Gudi Padwa is symbolic of love and devotion between the wife and husband. On this day newly-married daughters with their husbands are invited for special meals and given presents. In olden days brothers went to fetch their sisters from their in-laws home for this important day.
Govardhan-Puja is also performed in the North on this day. Govardhan is a small hillock in Braj, near Mathura and on this day of Diwali people of Punjab, Haryana, Uttar Pradesh and Bihar build cowdung, hillocks, decorate them with flowers and then worship them. This festival is in commemoration of the lifting of Mount Govardhan by Krishna. As per Vishnu-Puran the people of Gokul used to celebrate a festival in honor of Lord Indra and worshiped him after the end of every monsoon season but one particular year the young Krishna stopped them from offering prayers to Lord Indra who in terrific anger sent a deluge to submerge Gokul.
People were afraid that the downpour was a result of their neglect of Indra. But Krishna assured them that no harm would befall them. He lifted Mount
Govardhan with his little finger and sheltered men and beasts from the rain. This gave him the epithet Govardhandhari. After this, Indra accepted the supremacy of Krishna.
This day is also observed as Annakoot meaning mountain of food. Pious people keep awake the whole night and cook fifty-six or 108 different types of food for the bhog (the offering of food) to Krishna. In temples specially in Mathura and Nathadwara, the deities are given milkbath, dressed in shining attires with ornaments of dazzling diamonds, pearls, rubies and other precious stones. After the prayers and traditional worship innumerable varieties of delicious sweets are ceremoniously raised in the form of a mountain before the deities as “Bhog” and then the devotees approach the Mountain of Food and take Prasad from it.
A Hindu god, the divine architect, and one of the fourteen precious things born of the Samudramanthan. He constructed the holy city of Dwarka where Krishna ruled, the Maya Sabha of the Pandavas, and was the creator of many fabulous weapons for the gods.
On this day workers pray for the smooth functioning of various machines. It is customary for craftsmen to worship their tools in his name, refraining from using the tools while doing so. Modern electronic servers are also worshipped for their smooth functioning.
Special statues and pictures of Vishwakarma are normally installed in every workplace and factory. All workers gather in one common place and perform the puja (reverence).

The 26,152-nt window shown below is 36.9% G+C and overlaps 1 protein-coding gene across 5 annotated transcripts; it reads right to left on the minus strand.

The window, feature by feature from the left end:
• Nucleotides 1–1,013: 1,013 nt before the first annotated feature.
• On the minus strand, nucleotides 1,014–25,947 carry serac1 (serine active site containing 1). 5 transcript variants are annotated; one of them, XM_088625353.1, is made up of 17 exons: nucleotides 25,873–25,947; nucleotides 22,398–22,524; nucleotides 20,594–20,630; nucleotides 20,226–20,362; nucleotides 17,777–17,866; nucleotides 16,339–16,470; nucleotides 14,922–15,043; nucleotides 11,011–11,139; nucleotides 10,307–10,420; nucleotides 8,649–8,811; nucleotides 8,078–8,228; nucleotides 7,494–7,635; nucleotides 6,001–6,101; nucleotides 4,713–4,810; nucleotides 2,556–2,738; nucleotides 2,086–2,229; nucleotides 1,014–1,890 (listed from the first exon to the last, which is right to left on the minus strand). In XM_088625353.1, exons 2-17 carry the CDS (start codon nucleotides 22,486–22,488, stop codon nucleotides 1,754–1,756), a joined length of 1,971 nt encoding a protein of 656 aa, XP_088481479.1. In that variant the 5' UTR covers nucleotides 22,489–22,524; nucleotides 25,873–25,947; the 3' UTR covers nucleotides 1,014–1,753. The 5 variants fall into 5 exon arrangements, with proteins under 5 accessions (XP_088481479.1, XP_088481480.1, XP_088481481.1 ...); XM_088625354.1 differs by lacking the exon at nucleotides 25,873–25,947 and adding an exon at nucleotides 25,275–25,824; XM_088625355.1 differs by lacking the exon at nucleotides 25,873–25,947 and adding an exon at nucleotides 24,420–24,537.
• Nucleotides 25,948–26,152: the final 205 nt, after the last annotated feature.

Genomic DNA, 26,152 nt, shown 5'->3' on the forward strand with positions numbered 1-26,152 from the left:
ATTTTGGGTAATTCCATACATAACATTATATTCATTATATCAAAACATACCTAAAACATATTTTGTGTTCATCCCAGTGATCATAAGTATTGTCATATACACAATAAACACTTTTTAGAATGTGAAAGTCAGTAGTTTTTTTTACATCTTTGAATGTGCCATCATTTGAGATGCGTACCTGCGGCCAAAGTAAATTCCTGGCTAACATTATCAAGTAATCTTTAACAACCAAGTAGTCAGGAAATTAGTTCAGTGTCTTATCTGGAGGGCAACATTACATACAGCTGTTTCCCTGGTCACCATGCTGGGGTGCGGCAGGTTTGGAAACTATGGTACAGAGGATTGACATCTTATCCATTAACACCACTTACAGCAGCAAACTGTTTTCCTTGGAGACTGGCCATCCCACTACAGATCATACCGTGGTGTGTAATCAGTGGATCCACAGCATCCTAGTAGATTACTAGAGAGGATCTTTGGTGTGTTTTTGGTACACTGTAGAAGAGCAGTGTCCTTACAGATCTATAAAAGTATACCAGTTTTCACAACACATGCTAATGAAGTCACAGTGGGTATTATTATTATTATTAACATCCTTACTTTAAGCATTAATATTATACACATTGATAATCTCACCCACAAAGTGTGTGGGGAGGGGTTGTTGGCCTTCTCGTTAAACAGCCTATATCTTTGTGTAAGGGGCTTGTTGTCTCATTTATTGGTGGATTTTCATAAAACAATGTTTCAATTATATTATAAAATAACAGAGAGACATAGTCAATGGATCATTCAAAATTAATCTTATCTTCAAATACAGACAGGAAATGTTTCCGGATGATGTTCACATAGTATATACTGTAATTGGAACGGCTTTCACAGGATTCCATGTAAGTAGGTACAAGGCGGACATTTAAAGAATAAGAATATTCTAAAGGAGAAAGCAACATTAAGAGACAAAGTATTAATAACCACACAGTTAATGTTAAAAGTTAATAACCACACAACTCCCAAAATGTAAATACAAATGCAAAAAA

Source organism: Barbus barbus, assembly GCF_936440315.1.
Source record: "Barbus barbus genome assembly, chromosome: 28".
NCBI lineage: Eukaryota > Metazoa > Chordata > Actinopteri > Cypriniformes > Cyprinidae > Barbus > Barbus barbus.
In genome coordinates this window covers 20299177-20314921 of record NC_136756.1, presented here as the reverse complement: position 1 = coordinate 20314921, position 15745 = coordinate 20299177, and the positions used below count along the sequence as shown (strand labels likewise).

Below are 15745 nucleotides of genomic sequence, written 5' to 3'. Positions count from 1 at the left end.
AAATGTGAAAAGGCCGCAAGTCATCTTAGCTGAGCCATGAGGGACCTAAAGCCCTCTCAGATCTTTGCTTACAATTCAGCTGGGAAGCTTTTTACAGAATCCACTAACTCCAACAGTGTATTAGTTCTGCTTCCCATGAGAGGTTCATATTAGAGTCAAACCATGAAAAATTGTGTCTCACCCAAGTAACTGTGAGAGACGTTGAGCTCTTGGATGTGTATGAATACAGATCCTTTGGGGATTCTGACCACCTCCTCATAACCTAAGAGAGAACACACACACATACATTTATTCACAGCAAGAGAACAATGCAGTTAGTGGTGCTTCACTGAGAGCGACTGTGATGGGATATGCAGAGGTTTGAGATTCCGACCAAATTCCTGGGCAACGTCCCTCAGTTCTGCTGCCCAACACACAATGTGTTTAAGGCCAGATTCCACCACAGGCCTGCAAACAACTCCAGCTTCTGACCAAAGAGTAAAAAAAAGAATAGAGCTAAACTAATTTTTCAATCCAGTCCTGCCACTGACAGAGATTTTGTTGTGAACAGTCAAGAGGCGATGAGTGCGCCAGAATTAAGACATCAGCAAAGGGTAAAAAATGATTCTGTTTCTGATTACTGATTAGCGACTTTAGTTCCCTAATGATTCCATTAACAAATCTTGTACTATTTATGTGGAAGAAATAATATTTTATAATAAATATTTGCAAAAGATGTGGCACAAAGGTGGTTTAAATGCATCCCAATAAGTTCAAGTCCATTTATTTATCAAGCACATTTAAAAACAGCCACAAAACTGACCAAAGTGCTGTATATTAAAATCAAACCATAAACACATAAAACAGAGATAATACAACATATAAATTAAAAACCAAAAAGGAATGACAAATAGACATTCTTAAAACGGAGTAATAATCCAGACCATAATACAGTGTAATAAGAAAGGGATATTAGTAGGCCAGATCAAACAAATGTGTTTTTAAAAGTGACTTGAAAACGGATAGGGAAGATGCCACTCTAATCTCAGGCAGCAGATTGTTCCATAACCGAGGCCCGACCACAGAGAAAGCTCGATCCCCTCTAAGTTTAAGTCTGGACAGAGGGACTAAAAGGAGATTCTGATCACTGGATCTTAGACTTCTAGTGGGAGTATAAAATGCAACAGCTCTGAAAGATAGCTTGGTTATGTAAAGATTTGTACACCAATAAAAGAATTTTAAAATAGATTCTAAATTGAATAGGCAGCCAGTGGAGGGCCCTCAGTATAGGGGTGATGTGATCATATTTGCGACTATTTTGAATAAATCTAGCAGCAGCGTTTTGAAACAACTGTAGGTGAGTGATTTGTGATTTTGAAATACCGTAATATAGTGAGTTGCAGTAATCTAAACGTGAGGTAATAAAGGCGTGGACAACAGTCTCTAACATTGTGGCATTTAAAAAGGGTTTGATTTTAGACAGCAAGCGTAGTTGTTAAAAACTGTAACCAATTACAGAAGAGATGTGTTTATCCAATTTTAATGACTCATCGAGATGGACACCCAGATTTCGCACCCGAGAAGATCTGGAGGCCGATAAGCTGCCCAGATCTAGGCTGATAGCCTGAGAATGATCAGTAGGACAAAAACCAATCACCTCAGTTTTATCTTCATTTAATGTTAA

DAY 5 :BHAIYA DUJ / BHAI DOOJ
Diwali, the festival of lights, is a five day long celebrations. The fifth or the last day of Diwali is Bhaiya Dooj, popularly known as Bhai Dooj. The reason why this festival is known as bhaidooj is that it falls on the second day after the new moon, that is the Dooj day. And it is a day to pray for the long life of the brother, which is referred as “bhayya or bhai”. According to religious scriptures, Yamaraj, the God of death, went to visit his sister’s house after a long period of separation. His sister, Yami was very happy to see him and welcomed him by putting an auspicious mark on his forehead for his welfare. Yami and Yamraj then shared a meal. He was so pleased with his sister’s reception, he proclaimed that every year, on the dooj day, if a sister puts a tilak on her brother’s forehead, then no one can harm her brother. Till date, this tradition is followed. Sisters perform puja for their brothers safety and well being. Brothers in return give gifts to their sisters as a token of love.
Another version Lord Krishna, after killing Narakasur, the asura king, went to meet his sister Subhadra. Subhadra welcomed him in the traditional way by showing him a light and putting on his forehead a tilak of her sisterly protection.
Some other legend says that BhagawaanMahavir found nirvana, his brother Raja Nandivardhan was very say and missed his brother a lot. Sister Sudarshana then comforted his brother. Since then, women have been revered during this festival.
The festival of Diwali is incomplete without bhaidooj. It is referred as “Bhaiyya-Duj” in the Hindi-speaking belt, “Bhav-Bij” in the Marathi-speaking communities, “Bhai fota” in Bengal and “Bhai-Tika” in Nepal.
The essence of the Bhaidooj festival is that it is celebrated to strengthen the love between brothers and sisters. It is a day of food-sharing, gift-giving and reaching out to the inner most depths of the hearts. Brothers and sisters indulge themselves on this day by gifting each other gifts. Varied gifts specially meant for bhai dooj is available in the market.